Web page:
Tag Archives: community

Goodnet: How to Donate Your Time and Money to the Right Cause Part II

This is Part II of our series from Goodnet, a socially conscious magazine, with an article on “How to Donate Your Time and Money to the Right Cause.”

Missed Part I? Read it here!


4. What inspires you?

Every day I’m inspired by stories of individuals’ and communities’ incredible resilience in the face of adversity. Two things especially inspire me. First, I’m “causeless.” Someone goes without a meal.  A little girl doesn’t have a roof over her head. Maybe there’s a natural disaster. Whatever the situation, we want people to live happy, peaceful, “whole” lives, in every meaning of that word. They should have homes, food, education, and health… the ability to choose the jobs they want, their partners in life, and essentially to be loved and have love in their lives. Therefore we care about every cause.

Secondly, I really believe in local leaders on the ground. That’s why we know that the work that UniversalGiving’s partner organizations do to serve communities is invaluable. The Rural Development Center aims to improve food security in rural households in Cameroon by developing and teaching an environmentally-friendly approach to agriculture and health. BiblioWorks builds and maintains libraries in communities in Bolivia in order to develop long-term literacy among children. By really listening to the people of the community, they are able to make a meaningful impact.

5. Who’s your favorite good doer figure?

I have to give an honest answer – it’s my mom.  She’s just a tireless figure for good. I don’t mean in all the time she spends volunteering. It’s simply in being a kind, giving person; it’s in her gracious demeanor, her kind heart, and her presence.  Almost every time I call, she picks up. You know she is there for you!

Another woman with an incredible story is Olga Murray, founder and CEO of the Nepal Youth Foundation. Olga founded the organization in 1990, she experienced first-hand the poverty facing Nepali youth. Each year she expanded the organization’s services until they were providing a full range of services: housing for impoverished children and orphans, educational scholarships, medical care, and daily meals. Now the organization even intervenes to help young girls from being sold into bonded servitude by their impoverished families. That’s a great, on-the-ground leader.

6. What is the best part about your job?

Every day I am so grateful for all of the wonderful people I have the opportunity to work with. That’s really it. You have to have a great team, board, and clients. Our people truly believe in and live our mission. One of my favorites is staying in touch with our UniversalGiving Ambassadors. These are people who have “graduated” from UniversalGiving – they worked for us, interned, or volunteered – and still want to stay in touch and help. What a community we have.

Another UniversalGiving partner, GVN Foundation

Another UniversalGiving partner, GVN Foundation, inspires learning, innovation and action in international communities (UniversalGiving)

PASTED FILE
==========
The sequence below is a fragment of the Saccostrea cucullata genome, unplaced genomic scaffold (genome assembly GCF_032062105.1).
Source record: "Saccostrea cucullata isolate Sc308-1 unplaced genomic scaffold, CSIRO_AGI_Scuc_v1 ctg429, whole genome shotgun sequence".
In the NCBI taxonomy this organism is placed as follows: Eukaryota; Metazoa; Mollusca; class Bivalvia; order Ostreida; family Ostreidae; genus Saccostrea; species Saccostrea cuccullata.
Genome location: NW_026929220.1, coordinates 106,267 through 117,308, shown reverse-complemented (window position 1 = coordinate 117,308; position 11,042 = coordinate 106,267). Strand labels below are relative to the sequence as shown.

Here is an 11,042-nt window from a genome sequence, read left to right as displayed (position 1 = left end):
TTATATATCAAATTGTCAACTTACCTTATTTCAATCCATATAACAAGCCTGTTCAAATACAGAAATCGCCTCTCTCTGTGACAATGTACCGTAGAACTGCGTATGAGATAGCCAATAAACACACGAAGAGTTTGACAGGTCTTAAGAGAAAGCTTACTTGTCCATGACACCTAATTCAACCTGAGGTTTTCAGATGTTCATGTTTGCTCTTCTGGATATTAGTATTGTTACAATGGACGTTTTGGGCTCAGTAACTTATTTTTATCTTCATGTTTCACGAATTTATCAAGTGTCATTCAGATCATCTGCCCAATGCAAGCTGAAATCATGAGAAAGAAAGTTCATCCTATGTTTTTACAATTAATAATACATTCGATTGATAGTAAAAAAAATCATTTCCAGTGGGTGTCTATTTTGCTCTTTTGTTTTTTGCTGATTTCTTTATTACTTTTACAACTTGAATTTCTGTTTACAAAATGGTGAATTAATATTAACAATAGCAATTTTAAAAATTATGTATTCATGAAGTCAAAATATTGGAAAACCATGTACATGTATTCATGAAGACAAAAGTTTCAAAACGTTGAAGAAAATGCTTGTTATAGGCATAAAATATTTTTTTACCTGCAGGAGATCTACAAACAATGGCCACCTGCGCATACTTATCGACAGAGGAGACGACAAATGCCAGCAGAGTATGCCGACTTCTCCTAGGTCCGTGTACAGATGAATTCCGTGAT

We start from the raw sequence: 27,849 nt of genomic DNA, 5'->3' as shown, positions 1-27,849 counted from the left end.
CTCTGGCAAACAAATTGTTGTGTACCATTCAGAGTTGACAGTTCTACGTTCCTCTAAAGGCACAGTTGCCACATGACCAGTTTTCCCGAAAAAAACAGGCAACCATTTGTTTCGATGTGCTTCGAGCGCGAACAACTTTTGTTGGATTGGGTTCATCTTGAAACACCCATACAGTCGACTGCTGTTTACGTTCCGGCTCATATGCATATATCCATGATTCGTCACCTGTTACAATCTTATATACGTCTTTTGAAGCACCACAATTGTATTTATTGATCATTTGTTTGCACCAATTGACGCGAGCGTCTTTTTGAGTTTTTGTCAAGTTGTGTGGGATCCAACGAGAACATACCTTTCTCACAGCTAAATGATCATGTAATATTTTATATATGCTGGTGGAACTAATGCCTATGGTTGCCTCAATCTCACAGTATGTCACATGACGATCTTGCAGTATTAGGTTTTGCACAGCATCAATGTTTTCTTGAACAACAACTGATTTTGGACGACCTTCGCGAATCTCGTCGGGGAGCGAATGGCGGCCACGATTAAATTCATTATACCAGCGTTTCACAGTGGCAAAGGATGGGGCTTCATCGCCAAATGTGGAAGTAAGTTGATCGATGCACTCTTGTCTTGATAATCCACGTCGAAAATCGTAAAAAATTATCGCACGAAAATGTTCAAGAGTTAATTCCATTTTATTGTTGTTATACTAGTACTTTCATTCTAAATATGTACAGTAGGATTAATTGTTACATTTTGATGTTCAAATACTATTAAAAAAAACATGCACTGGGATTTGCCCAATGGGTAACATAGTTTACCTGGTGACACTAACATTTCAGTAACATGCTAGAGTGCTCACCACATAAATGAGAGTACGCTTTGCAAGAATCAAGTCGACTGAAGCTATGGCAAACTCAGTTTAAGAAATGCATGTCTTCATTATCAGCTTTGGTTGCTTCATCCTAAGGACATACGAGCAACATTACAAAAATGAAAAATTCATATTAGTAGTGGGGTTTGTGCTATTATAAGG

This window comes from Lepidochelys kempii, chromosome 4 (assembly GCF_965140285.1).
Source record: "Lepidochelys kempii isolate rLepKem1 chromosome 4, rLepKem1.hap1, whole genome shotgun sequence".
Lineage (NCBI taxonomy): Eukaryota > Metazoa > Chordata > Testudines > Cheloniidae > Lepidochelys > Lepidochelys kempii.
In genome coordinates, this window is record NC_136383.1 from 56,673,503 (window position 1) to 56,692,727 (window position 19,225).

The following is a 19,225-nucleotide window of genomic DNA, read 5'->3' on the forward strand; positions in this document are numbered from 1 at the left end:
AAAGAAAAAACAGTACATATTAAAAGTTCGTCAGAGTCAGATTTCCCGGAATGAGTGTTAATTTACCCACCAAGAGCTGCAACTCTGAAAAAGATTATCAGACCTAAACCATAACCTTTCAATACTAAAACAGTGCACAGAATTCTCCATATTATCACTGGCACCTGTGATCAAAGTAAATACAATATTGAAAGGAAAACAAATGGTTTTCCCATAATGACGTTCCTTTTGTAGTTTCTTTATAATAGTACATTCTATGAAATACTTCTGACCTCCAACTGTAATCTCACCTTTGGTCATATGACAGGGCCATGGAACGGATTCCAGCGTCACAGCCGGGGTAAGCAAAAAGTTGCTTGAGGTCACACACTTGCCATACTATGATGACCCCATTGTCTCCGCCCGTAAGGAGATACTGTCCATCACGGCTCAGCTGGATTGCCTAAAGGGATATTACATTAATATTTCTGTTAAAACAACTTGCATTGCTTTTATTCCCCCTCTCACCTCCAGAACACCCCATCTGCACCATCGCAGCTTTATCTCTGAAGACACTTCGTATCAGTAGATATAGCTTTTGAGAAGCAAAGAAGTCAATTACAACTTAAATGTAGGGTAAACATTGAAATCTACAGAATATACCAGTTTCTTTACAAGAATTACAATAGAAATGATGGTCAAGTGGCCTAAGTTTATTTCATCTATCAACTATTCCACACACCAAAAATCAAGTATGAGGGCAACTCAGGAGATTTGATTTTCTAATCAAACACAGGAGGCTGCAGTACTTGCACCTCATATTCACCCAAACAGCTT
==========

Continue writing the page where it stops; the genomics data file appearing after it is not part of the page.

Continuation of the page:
Be on the lookout for our next installment this Friday! 

Can’t wait? See the full article here.

The Classic Pamela Positive: “Before You Can Give Yourself Away, You Must Have a Self to Give.”


“Before you can give yourself away, you must have a self to give.” – Isabel Hickey

Similar to George Gurdjieff’s commitment to self and spirit before serving others, Isabel Hickey realized that we must put ourselves first.  In so doing, we become strong and committed to giving ourselves the best, and then we can give our best selves unto others…

isabel hickey.jpg


Isabel Hickey was an American astrologer and writer who practiced Humanist Astrology with a psychological approach. If Evangeline Adams was the Mother of Astrology in the first half of the Twentieth Century, Isabel Hickey filled that role in the Sixties and the Seventies.  She wrote “Astrology, A Cosmic Science,” “It Is All Right” and “Minerva or Pluto, The Choice Is Yours.”

Goodnet: How to Donate Your Time and Money to the Right Cause Part I

This is Part I of our series from Goodnet, a socially conscious magazine, with an article on “How to Donate Your Time and Money to the Right Cause.”


So you want to pitch in and make the world a better place, but you’re not quite sure where to start? With thousands of volunteer organizations around the world working on various projects, and just as many charities taking donations, it’s really no wonder. How are we meant to know where our hours or our dollars would be best spent?

Enter UniversalGiving, the award-winning nonprofit that allows people to donate and volunteer with top performing, vetted organizations all over the world. In this week’s 10 Good Questions, the organization’s founder and CEO Pamela Hawley tells Goodnet about how UniversalGiving guarantees social impact, what makes their model different, and her biggest good doer inspiration – her mom.

1. What is your organization’s mission?

At UniversalGiving, we connect people to quality giving and volunteer opportunities worldwide. Our web-based platform allows donors and volunteers to connect with nonprofit organizations working all over the world! To date we have matched more than a $31 million dollars worth of volunteer hours. All projects are vetted through UniversalGiving’s proprietary Quality Model™.

UniversalGiving CEO Pamela Hawley

CEO Pamela Hawley talks giving with a UniversalGiving board member 

2. What makes you guys different from the rest?

We’re unique in that 100% of every donation made through UniversalGiving goes directly to the cause. We’re financially sustainable through UniversalGiving Corporate, which assists Fortune 500 companies in scaling their global CSR programs worldwide. Some of our key clients include Cisco, Gap, BHP Billiton, and RSF Social Finance.

3. What three words describe your organization?